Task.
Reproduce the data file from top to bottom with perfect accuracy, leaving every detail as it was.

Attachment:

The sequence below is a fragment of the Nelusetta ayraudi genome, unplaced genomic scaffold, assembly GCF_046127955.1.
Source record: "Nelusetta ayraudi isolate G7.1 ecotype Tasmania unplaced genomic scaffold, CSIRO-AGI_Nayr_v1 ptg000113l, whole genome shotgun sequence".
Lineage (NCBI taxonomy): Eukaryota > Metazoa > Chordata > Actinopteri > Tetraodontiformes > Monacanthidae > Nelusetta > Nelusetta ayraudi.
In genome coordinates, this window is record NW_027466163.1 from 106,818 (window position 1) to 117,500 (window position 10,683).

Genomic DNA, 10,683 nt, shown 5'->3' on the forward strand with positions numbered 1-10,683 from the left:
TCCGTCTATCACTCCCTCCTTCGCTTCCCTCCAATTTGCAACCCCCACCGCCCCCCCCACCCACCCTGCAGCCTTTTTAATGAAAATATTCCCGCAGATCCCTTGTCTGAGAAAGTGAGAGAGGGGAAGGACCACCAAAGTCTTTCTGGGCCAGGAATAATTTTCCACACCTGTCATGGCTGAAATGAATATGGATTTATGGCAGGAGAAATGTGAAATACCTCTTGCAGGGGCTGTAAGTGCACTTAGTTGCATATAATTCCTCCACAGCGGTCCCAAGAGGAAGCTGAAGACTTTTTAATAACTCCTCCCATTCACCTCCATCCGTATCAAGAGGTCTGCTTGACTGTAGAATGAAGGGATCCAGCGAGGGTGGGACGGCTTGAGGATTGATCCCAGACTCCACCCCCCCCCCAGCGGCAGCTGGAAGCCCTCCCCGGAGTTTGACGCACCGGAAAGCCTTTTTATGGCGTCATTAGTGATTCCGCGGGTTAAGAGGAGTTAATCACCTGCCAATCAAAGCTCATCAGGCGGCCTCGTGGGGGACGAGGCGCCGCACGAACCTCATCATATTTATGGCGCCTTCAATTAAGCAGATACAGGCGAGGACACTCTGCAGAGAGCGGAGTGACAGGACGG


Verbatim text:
The sequence below is a fragment of the Nelusetta ayraudi genome, unplaced genomic scaffold, assembly GCF_046127955.1.
Source record: "Nelusetta ayraudi isolate G7.1 ecotype Tasmania unplaced genomic scaffold, CSIRO-AGI_Nayr_v1 ptg000113l, whole genome shotgun sequence".
Lineage (NCBI taxonomy): Eukaryota > Metazoa > Chordata > Actinopteri > Tetraodontiformes > Monacanthidae > Nelusetta > Nelusetta ayraudi.
In genome coordinates, this window is record NW_027466163.1 from 106,818 (window position 1) to 117,500 (window position 10,683).

Genomic DNA, 10,683 nt, shown 5'->3' on the forward strand with positions numbered 1-10,683 from the left:
TCCGTCTATCACTCCCTCCTTCGCTTCCCTCCAATTTGCAACCCCCACCGCCCCCCCCACCCACCCTGCAGCCTTTTTAATGAAAATATTCCCGCAGATCCCTTGTCTGAGAAAGTGAGAGAGGGGAAGGACCACCAAAGTCTTTCTGGGCCAGGAATAATTTTCCACACCTGTCATGGCTGAAATGAATATGGATTTATGGCAGGAGAAATGTGAAATACCTCTTGCAGGGGCTGTAAGTGCACTTAGTTGCATATAATTCCTCCACAGCGGTCCCAAGAGGAAGCTGAAGACTTTTTAATAACTCCTCCCATTCACCTCCATCCGTATCAAGAGGTCTGCTTGACTGTAGAATGAAGGGATCCAGCGAGGGTGGGACGGCTTGAGGATTGATCCCAGACTCCACCCCCCCCCCAGCGGCAGCTGGAAGCCCTCCCCGGAGTTTGACGCACCGGAAAGCCTTTTTATGGCGTCATTAGTGATTCCGCGGGTTAAGAGGAGTTAATCACCTGCCAATCAAAGCTCATCAGGCGGCCTCGTGGGGGACGAGGCGCCGCACGAACCTCATCATATTTATGGCGCCTTCAATTAAGCAGATACAGGCGAGGACACTCTGCAGAGAGCGGAGTGACAGGACGG